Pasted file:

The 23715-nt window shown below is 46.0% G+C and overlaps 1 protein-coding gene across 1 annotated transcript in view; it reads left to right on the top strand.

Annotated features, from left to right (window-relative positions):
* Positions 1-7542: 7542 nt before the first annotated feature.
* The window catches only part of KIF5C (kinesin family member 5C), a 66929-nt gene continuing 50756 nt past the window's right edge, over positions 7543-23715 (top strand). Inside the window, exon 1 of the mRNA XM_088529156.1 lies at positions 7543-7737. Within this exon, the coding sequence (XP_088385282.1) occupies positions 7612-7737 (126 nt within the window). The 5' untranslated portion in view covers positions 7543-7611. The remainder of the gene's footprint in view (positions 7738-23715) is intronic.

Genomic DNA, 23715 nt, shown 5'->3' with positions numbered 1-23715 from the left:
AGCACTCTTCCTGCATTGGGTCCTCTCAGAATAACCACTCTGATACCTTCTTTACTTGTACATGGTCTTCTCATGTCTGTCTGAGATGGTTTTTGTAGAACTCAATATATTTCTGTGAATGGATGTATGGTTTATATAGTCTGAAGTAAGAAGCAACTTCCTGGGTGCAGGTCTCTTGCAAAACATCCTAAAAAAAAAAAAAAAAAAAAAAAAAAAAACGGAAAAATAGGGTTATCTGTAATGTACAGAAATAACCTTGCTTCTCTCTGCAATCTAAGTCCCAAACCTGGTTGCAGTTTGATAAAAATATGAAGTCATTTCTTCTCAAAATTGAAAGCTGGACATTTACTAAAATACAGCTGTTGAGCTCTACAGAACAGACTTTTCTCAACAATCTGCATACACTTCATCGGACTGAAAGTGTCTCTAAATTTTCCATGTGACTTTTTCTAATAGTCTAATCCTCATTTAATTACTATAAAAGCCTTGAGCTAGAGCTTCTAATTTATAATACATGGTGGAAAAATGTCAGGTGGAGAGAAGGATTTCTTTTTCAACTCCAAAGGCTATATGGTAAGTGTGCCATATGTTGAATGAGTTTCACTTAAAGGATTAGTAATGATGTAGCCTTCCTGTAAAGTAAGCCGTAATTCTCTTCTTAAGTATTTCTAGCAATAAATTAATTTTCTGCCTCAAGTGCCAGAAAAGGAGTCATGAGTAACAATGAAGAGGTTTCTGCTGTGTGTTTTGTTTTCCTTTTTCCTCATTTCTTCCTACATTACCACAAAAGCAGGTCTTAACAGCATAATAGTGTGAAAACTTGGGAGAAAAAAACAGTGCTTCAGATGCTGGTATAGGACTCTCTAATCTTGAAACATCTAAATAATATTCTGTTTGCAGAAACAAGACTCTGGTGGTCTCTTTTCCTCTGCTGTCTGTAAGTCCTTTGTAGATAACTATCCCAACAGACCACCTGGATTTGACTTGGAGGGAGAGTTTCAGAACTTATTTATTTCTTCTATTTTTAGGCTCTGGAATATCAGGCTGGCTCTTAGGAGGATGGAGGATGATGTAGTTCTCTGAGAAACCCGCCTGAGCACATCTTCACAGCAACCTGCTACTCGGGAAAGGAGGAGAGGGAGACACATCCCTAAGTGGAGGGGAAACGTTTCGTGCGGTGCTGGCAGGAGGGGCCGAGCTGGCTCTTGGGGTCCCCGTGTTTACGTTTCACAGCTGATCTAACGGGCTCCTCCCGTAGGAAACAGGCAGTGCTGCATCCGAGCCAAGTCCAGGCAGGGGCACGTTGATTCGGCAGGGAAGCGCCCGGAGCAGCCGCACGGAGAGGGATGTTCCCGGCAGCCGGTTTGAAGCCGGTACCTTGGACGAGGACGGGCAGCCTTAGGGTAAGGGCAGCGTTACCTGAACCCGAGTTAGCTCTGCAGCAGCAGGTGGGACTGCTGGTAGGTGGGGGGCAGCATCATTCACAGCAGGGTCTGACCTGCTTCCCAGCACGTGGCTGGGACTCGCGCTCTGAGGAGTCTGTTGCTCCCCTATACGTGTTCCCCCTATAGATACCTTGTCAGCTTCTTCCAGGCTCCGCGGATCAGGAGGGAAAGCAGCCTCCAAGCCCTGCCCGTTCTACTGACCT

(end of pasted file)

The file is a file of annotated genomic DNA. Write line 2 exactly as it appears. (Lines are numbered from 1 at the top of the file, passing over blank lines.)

Annotated features, from left to right (window-relative positions):